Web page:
top of page
< Back

Learn About Accidentals and Alterations

Accidentals and Alterations: A Music Theory Lesson.

In this video, you'll learn about accidentals and alterations. By the end of the video, you'll not only know what they are, but you'll also see them used in a musical context, and you'll understand how to use them.

There are five accidentals: natural, sharp, double sharp, flat, and double flat. And all five of those accidentals can be applied to all of our notes. We use seven notes in Western music, which are the first seven letters of the alphabet - A to G. Every single one of those notes can have every single one of the five accidentals applied to it.

So what do we mean by accidentals and alterations? An alteration is the act of altering the note. We use the accidentals, which are the graphic symbols we put in front of the note to show that it's been altered.

When we talk about sharpening and flattening notes, what we're doing is raising or lowering it by a semitone - one semitone, which is the smallest interval in Western equal-tempered scale.

Let's go through the five accidentals one by one. The natural symbol means that the note is played without any sharps or flats. It's essentially the letter of the note without any alterations. The sharp sign is used when we want to sharpen a note. When we add the sharp sign, we're raising the note by one semitone. The double sharp sign is used when we want to raise the note by two semitones. It's a rare symbol, but it's important to know. The flat sign is used when we want to lower the note by one semitone. The double flat sign is used when we want to lower the note by two semitones.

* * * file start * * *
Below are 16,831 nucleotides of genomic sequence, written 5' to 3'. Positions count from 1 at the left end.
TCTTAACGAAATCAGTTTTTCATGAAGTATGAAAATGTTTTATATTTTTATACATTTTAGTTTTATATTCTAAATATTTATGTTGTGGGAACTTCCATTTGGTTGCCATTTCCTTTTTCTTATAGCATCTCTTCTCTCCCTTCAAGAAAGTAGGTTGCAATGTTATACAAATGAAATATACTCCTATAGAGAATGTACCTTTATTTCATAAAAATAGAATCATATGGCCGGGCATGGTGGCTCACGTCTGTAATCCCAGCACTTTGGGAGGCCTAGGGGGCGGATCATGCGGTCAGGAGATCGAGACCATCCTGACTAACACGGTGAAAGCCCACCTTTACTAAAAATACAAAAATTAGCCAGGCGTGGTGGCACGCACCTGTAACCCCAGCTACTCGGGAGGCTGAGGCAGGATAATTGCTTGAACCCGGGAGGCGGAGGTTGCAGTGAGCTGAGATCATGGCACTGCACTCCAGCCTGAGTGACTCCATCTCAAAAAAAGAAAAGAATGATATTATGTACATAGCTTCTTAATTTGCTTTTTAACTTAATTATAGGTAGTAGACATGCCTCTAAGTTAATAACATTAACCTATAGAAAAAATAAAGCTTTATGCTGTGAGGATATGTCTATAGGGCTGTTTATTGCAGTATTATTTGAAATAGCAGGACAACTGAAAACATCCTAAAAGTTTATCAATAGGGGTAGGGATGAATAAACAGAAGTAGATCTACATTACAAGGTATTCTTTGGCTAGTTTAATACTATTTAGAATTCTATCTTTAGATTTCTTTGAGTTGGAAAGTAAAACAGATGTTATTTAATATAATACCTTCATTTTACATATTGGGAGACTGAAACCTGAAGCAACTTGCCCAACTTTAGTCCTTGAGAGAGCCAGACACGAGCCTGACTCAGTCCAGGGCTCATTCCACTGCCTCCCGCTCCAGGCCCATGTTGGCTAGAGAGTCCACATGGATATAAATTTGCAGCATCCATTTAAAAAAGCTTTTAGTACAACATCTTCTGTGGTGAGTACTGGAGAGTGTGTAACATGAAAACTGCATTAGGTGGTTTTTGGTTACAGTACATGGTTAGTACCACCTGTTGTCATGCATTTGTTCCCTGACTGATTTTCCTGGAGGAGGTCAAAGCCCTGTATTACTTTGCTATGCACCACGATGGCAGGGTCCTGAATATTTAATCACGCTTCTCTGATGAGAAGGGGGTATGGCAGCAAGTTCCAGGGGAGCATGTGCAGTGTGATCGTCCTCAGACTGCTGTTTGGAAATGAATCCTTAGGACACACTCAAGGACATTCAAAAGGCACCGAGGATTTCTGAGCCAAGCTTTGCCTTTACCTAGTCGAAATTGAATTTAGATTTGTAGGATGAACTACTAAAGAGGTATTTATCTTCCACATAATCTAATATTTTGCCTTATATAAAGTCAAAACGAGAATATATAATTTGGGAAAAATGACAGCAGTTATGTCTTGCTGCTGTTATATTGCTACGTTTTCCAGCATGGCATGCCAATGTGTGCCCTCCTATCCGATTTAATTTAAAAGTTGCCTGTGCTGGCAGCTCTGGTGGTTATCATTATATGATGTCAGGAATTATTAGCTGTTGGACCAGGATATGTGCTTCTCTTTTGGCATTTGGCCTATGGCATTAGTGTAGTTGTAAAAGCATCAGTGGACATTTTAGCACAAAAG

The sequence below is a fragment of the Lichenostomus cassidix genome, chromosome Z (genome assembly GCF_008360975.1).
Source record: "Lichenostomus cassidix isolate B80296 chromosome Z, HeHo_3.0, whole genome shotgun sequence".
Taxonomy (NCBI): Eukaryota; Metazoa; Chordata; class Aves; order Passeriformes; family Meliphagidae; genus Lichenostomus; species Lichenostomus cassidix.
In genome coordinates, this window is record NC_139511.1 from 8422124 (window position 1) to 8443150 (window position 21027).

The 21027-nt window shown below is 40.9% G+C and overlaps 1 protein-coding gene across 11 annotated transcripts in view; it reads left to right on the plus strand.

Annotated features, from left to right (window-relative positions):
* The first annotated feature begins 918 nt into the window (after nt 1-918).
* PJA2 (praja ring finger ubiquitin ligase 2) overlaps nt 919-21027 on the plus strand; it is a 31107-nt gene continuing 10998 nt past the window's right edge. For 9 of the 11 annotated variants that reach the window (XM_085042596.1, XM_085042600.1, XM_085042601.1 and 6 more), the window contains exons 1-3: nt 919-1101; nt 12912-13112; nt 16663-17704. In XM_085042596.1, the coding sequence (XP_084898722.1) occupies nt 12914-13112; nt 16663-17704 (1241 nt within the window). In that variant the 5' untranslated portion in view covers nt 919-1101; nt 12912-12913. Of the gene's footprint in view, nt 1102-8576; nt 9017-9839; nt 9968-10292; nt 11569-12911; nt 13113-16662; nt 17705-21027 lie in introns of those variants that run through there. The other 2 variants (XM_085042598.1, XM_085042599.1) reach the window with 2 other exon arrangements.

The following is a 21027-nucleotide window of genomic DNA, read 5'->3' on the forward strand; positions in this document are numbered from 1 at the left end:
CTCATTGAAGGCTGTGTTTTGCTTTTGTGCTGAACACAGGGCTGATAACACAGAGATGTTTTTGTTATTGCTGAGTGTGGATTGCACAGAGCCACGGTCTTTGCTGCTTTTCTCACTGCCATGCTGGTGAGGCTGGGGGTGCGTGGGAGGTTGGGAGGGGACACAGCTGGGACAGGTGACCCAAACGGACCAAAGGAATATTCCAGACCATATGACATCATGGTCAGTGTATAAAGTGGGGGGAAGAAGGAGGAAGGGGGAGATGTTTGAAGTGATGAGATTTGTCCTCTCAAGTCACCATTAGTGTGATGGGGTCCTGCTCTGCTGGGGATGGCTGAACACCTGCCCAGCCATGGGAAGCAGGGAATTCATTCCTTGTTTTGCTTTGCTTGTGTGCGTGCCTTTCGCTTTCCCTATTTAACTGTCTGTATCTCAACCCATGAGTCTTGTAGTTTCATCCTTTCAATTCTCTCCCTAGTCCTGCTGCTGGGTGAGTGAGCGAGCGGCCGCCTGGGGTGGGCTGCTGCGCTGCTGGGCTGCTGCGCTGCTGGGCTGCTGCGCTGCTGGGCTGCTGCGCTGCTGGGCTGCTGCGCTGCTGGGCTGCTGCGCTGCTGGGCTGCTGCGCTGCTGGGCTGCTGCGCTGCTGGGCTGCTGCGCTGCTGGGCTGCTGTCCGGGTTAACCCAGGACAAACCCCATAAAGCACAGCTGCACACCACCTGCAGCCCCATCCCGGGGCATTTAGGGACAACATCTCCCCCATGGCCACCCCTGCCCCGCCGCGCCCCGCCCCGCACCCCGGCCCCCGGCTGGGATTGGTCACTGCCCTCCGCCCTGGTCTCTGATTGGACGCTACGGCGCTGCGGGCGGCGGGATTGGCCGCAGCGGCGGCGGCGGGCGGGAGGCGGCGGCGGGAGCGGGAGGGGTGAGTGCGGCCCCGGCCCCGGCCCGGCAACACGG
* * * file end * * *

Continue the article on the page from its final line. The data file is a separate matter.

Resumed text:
It's important to note that if you've been taught a keyboard, or you're playing a keyboard instrument, sometimes people are told that the black notes are the sharps and flats. However, if you play a wind instrument or string instrument, you know that any note can be a sharp or flat.

In conclusion, accidentals and alterations are an essential part of music theory. Understanding them will help you read music and play your instrument with more accuracy. Remember, practice makes perfect, so keep practicing and enjoy the journey of learning music theory.

bottom of page